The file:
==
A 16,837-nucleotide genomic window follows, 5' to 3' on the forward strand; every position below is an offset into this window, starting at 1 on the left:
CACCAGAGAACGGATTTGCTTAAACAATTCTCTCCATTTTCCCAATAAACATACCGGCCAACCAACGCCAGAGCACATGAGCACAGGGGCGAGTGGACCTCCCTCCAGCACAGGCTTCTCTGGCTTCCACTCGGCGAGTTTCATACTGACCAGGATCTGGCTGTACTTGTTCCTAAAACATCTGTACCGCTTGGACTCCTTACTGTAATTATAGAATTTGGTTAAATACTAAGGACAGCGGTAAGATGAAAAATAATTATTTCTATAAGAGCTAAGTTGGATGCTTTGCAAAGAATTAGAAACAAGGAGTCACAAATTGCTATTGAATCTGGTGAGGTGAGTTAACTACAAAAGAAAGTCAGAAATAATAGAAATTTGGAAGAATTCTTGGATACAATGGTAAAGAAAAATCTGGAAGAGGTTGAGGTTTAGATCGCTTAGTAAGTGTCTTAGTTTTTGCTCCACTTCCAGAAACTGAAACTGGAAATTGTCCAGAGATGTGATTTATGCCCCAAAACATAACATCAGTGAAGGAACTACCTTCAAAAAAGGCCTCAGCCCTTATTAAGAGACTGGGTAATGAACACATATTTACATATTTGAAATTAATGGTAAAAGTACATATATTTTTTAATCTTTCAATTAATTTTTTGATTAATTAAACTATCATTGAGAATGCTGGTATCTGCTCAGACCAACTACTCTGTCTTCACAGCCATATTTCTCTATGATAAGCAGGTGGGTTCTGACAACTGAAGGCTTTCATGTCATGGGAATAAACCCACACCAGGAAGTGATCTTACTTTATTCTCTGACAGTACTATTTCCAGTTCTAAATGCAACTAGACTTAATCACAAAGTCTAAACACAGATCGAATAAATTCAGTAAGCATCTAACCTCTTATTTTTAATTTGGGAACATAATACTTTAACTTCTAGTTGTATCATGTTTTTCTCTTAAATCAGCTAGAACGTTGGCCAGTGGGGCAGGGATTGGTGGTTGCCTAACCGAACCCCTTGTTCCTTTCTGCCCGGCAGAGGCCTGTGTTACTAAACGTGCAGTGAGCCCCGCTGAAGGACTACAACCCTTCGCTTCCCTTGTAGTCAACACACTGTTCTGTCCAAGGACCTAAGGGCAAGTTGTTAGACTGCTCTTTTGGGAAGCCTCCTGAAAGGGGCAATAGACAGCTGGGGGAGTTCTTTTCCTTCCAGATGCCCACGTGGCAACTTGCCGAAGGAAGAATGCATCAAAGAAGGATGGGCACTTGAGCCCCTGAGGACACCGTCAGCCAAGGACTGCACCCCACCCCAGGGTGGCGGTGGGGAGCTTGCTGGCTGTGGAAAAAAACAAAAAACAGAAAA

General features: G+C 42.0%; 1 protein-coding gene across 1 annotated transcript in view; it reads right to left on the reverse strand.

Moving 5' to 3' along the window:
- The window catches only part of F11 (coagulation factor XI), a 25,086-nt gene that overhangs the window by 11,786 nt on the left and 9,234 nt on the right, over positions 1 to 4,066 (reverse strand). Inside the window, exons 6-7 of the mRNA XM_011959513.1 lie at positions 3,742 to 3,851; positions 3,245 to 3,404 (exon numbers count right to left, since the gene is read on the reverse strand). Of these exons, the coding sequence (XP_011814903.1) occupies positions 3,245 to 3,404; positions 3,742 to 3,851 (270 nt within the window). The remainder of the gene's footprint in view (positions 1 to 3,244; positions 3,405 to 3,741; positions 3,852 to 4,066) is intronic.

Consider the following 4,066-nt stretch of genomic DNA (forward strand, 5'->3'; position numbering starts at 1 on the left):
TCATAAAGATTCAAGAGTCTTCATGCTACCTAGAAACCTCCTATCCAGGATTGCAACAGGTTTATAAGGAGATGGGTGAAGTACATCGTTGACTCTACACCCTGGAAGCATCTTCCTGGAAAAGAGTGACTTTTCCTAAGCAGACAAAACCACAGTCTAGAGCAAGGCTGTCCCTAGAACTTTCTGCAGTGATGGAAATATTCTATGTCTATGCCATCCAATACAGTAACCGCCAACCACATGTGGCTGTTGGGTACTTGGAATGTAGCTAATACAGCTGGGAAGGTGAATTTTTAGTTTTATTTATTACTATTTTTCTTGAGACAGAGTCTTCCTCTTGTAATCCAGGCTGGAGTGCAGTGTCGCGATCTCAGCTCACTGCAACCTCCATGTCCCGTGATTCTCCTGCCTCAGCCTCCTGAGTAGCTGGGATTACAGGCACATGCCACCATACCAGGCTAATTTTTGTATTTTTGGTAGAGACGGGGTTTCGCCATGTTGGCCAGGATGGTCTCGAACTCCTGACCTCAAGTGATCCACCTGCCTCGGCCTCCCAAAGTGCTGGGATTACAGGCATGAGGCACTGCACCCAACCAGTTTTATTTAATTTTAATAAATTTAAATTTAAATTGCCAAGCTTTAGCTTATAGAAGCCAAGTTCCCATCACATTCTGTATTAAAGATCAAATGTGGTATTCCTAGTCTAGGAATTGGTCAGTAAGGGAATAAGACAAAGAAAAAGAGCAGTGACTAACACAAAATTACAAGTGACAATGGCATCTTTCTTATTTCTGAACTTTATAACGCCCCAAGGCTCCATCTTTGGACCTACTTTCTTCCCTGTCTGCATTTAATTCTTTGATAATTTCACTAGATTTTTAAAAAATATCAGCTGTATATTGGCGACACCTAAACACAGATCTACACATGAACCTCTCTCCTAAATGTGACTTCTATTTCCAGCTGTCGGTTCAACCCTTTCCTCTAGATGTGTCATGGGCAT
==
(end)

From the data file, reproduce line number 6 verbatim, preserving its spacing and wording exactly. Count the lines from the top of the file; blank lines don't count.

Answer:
Consider the following 4,066-nt stretch of genomic DNA (forward strand, 5'->3'; position numbering starts at 1 on the left):